Chinese data casts a shadow over markets

The better than expected reading for January US jobs growth (175k versus 149k consensus) helped to buoy asset markets at the end of the week, with major US equity indices posting gains. The uptick in the US unemployment rate to 6.7% was also not perceived badly as it will put less pressure on the Fed to change its forward guidance. The jobs data helped to overcome concerns over ongoing tensions between the West and Russia over Ukraine.

Consequently the USD strengthened as US yields rose, with the 10 year Treasury yield almost touching 2.82%. The most sensitive currency pair to higher US yields is USD/JPY and further upside traction is likely. The main exception to the USD rebound was the EUR, which continued to benefit from the ECB’s lack of policy easing or dovish commentary at its policy meeting last week.

Chinese data released over the weekend will prove to be less constructive for asset markets at the turn of this week, however, with a surprise trade deficit registered over February and slowing inflation to a 13 month low. Exports dropped by whopping 18.1% in February while imports rose more strongly than expected at 10.1% yielding a trade deficit of USD 22.99 billion.

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A more constructive start to the week

Following a period of heightened volatility markets ended last week on a more positive note. Despite another soft reading for US non farm payrolls in January which revealed jobs growth of 142k following a gain of 74k in the previous month, markets took some comfort from a drop in the unemployment rate to 6.6% which for a change was not related to a drop in the participation rate. The participation rate rose to 63.0% in January.

Against this backdrop Fed Chairman Yellen will be giving her first testimony to Congress this week and while there is likely to be little change to the Fed’s policy outlook there will need to be some reassessment of the Fed’s forward guidance, especially given the surprisingly quick drop in the unemployment rate. The USD index slipped last week but we expect a slightly firmer tone to ensue over coming days in line with higher US yields.

Markets will kick off the week much as they left off last week, with a calmer and more constructive tone likely. Aside from Yellen’s speeches, US data will be soft on the whole, with January retail sales likely to post a small decline, while industrial production will record a gain and Michigan sentiment will fall, with consumer confidence weighed down by weaker equity markets.

Caution continues

The cautious tone in risk assets was maintained at the turn of this week as equity markets slipped further overnight in the US and recorded mixed performances in Asia. While the rise in risk aversion is unlikely to reflect a major change in market sentiment, it does highlight that risk assets will not repeat the one sided moves recorded in Q4 last year over coming months. US equity valuations for example look far richer compared to historical valuations while earnings expectations are softer, suggesting that equity momentum may not be as robust.

Ahead of the key data and events this week including European Central Bank and Bank of England policy decisions and the US employment report, caution is likely to prevail. Highlights today include flash December Eurozone CPI inflation data, which is likely to show inflation pressures remaining subdued, German December employment data and the US November trade balance.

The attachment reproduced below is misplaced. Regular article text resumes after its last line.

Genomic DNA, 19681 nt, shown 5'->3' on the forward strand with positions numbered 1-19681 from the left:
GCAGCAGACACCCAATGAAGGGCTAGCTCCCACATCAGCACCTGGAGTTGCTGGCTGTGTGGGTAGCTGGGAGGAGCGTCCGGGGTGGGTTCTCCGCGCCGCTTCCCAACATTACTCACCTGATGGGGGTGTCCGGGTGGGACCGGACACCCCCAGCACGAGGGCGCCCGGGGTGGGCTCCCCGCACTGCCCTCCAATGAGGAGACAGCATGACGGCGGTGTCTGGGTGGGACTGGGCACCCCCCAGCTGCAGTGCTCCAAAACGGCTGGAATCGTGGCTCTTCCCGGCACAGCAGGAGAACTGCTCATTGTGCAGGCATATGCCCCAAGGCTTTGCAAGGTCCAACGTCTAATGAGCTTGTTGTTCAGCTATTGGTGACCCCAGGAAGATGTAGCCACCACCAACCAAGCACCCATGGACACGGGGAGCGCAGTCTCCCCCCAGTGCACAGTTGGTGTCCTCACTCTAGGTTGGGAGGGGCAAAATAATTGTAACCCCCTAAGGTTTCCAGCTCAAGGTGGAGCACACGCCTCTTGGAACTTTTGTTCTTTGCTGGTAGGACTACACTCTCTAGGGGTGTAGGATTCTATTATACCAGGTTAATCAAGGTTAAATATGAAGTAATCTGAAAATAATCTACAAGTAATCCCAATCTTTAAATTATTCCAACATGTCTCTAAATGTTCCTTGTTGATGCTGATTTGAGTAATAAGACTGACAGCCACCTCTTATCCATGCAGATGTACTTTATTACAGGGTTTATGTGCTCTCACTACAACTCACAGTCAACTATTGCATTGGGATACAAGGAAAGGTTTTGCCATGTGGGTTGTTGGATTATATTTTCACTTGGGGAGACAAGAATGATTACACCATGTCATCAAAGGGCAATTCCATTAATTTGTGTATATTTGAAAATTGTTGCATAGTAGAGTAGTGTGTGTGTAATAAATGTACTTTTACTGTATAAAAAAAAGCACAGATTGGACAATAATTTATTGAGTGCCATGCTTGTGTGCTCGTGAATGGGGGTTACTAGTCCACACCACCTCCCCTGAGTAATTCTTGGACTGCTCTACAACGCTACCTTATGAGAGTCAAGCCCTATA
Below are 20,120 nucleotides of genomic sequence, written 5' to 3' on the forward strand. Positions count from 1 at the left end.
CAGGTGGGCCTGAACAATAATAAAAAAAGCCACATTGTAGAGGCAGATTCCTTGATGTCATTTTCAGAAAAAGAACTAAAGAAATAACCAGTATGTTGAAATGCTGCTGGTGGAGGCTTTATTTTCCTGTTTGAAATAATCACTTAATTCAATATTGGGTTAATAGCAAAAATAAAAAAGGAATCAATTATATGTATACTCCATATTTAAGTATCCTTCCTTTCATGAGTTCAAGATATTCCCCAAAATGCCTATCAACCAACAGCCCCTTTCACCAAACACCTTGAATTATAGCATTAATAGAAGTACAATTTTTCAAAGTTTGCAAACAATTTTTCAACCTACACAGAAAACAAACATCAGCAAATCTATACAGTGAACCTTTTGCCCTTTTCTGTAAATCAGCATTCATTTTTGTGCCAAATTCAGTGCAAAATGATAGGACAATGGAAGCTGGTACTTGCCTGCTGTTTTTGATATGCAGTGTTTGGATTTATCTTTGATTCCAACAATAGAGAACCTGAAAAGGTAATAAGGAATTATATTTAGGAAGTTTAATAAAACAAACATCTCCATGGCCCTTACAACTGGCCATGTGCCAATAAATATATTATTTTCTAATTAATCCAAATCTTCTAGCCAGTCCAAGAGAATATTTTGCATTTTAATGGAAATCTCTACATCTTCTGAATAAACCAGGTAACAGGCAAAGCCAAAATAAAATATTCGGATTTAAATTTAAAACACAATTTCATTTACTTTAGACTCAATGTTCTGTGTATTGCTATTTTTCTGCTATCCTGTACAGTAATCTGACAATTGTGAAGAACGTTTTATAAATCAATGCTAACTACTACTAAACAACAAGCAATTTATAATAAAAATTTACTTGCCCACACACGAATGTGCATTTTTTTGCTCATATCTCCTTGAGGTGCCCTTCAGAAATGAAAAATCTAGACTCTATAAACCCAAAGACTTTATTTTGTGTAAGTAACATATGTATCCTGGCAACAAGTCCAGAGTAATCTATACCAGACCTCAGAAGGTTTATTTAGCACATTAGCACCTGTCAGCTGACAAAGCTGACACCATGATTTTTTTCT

Disappointing US non manufacturing confidence data released yesterday (53.0 for the ISM non manufacturing survey against expectations of 54.7) has taken the wind out of the USD’s sails although most major currencies look set to gyrate in relatively tight ranges over the near term. JPY will find some support from a generally softer risk tone that has filtered through markets and may struggle to retake the 105 level.

Meanwhile EUR/USD has failed to hold onto recent gains, with sentiment turning less positive as indicated by the latest CFTC IMM data on speculative positioning. Likely soft Eurozone inflation data to be released today will likely undermine the currency further. However, given that it is unlikely that the ECB will sound any more dovish at this Thursday’s policy meeting the downside for the EUR is set to be limited, with technical support around 1.3525.

Consolidating ahead of payrolls

Ahead of the belated release of the US September jobs report markets are set to remain range bound, with most assets consolidating recent moves. For instance, the VIX “fear gauge” edged higher following steep declines while US Treasury yields gained a few basis points helping the USD index to push slightly higher. Equity investors will have one eye on earnings reports hoping that the recent run of positive Q3 US earnings surprises continues.

The consensus for US September non farm payrolls is 180k, with a low of 100k and high of 256k according to Bloomberg and unemployment rate likely to remain 7.3%. The data will have important implications for Fed tapering expectations, with the outcome likely to help support expectations that the Fed will not begin tapering until early next year.

Like other asset classes little movement is expected in FX markets ahead of the release of the US jobs report. A payrolls outcome around the consensus will have little market impact but it appears that the consensus is skewed towards a weaker outcome, suggesting a bigger FX reaction should there be an above consensus outcome (around 200k+).

Both the EUR and JPY are struggling to make further headway against the USD. There is nothing of note on the data front from the Eurozone or Japan today suggesting that attention will be mainly centred on US data. Stabilisation in US bond yields leaves the USD in better form against both currencies and given that a lot of bad news is now priced into the USD its downside looks more limited although much will depend on today’s jobs data.

The AUD is the outright winner in terms of gains versus the USD so far this month alongside other commodity currencies, NOK and NZD. AUD has benefitted from receding expectations of interest rate cuts, and firmer Chinese data alongside improving risk appetite. While I have been far more bullish than the consensus on AUD, it may be worth taking profits on recent gains versus USD as consolidation is likely in the short term. I see more scope for gains in AUD versus NZD over coming weeks, however.

US dollar buoyed by higher yields, Asian currencies hit

Efforts by the European Central Bank and Bank of England to disassociate themselves from Fed policy actions were overwhelmed by the US June jobs report which revealed a bigger than consensus 195k increase in payrolls and upward revisions to previous months. The data reinforced expectations that the Federal Reserve would begin tapering in September while the data also pushed US yields sharply higher (close to 23 basis points increase in US 10 year yields following the data) and fuelling further USD strength.

In fairness attempts by the ECB and BoE to introduce ‘forward guidance” may eventually garner some success but US yields will continue to dictate market direction, at least until the markets successfully transition to the reality of Fed tapering, which could take several weeks. During the interim expect transitional volatility to continue, with risk assets globally remaining under pressure.